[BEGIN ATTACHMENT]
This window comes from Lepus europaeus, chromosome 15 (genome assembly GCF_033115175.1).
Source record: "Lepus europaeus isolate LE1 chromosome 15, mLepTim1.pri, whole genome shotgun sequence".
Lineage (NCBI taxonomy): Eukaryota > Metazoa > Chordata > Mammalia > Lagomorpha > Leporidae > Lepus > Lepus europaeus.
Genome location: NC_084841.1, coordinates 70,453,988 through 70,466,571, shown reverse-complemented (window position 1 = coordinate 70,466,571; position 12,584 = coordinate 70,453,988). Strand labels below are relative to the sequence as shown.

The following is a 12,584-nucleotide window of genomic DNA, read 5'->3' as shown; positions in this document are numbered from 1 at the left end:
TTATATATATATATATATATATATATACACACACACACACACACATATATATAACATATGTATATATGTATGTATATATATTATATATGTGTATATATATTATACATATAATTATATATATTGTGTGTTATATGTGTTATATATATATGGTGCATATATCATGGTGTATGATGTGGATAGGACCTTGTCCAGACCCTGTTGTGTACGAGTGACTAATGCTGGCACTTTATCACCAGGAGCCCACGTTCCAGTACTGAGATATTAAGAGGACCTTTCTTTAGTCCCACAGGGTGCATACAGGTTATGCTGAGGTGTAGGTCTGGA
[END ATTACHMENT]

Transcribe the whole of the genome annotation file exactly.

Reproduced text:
This window comes from Lepus europaeus, chromosome 15 (genome assembly GCF_033115175.1).
Source record: "Lepus europaeus isolate LE1 chromosome 15, mLepTim1.pri, whole genome shotgun sequence".
Lineage (NCBI taxonomy): Eukaryota > Metazoa > Chordata > Mammalia > Lagomorpha > Leporidae > Lepus > Lepus europaeus.
Genome location: NC_084841.1, coordinates 70,453,988 through 70,466,571, shown reverse-complemented (window position 1 = coordinate 70,466,571; position 12,584 = coordinate 70,453,988). Strand labels below are relative to the sequence as shown.

The following is a 12,584-nucleotide window of genomic DNA, read 5'->3' as shown; positions in this document are numbered from 1 at the left end:
TTATATATATATATATATATATATATACACACACACACACACACATATATATAACATATGTATATATGTATGTATATATATTATATATGTGTATATATATTATACATATAATTATATATATTGTGTGTTATATGTGTTATATATATATGGTGCATATATCATGGTGTATGATGTGGATAGGACCTTGTCCAGACCCTGTTGTGTACGAGTGACTAATGCTGGCACTTTATCACCAGGAGCCCACGTTCCAGTACTGAGATATTAAGAGGACCTTTCTTTAGTCCCACAGGGTGCATACAGGTTATGCTGAGGTGTAGGTCTGGA